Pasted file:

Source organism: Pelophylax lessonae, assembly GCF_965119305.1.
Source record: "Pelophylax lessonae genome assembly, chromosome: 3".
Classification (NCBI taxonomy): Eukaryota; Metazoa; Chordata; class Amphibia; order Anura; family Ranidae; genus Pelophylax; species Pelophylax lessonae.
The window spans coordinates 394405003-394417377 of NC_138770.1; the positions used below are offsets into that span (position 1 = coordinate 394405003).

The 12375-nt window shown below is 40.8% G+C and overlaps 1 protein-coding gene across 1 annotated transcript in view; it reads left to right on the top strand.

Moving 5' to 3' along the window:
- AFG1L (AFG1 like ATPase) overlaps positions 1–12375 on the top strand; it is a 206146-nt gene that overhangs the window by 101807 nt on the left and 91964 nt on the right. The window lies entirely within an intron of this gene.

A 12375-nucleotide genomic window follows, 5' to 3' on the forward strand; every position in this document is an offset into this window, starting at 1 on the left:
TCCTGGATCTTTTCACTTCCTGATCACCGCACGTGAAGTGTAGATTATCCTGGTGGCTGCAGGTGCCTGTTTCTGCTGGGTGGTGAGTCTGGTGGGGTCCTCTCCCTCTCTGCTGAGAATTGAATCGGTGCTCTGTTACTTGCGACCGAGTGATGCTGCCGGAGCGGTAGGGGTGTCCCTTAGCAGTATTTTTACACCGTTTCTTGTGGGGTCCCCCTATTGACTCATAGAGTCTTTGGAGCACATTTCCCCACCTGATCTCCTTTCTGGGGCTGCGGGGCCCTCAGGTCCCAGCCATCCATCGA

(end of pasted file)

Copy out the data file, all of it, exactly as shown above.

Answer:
Source organism: Pelophylax lessonae, assembly GCF_965119305.1.
Source record: "Pelophylax lessonae genome assembly, chromosome: 3".
Classification (NCBI taxonomy): Eukaryota; Metazoa; Chordata; class Amphibia; order Anura; family Ranidae; genus Pelophylax; species Pelophylax lessonae.
The window spans coordinates 394405003-394417377 of NC_138770.1; the positions used below are offsets into that span (position 1 = coordinate 394405003).

The 12375-nt window shown below is 40.8% G+C and overlaps 1 protein-coding gene across 1 annotated transcript in view; it reads left to right on the top strand.

Moving 5' to 3' along the window:
- AFG1L (AFG1 like ATPase) overlaps positions 1–12375 on the top strand; it is a 206146-nt gene that overhangs the window by 101807 nt on the left and 91964 nt on the right. The window lies entirely within an intron of this gene.

A 12375-nucleotide genomic window follows, 5' to 3' on the forward strand; every position in this document is an offset into this window, starting at 1 on the left:
TCCTGGATCTTTTCACTTCCTGATCACCGCACGTGAAGTGTAGATTATCCTGGTGGCTGCAGGTGCCTGTTTCTGCTGGGTGGTGAGTCTGGTGGGGTCCTCTCCCTCTCTGCTGAGAATTGAATCGGTGCTCTGTTACTTGCGACCGAGTGATGCTGCCGGAGCGGTAGGGGTGTCCCTTAGCAGTATTTTTACACCGTTTCTTGTGGGGTCCCCCTATTGACTCATAGAGTCTTTGGAGCACATTTCCCCACCTGATCTCCTTTCTGGGGCTGCGGGGCCCTCAGGTCCCAGCCATCCATCGA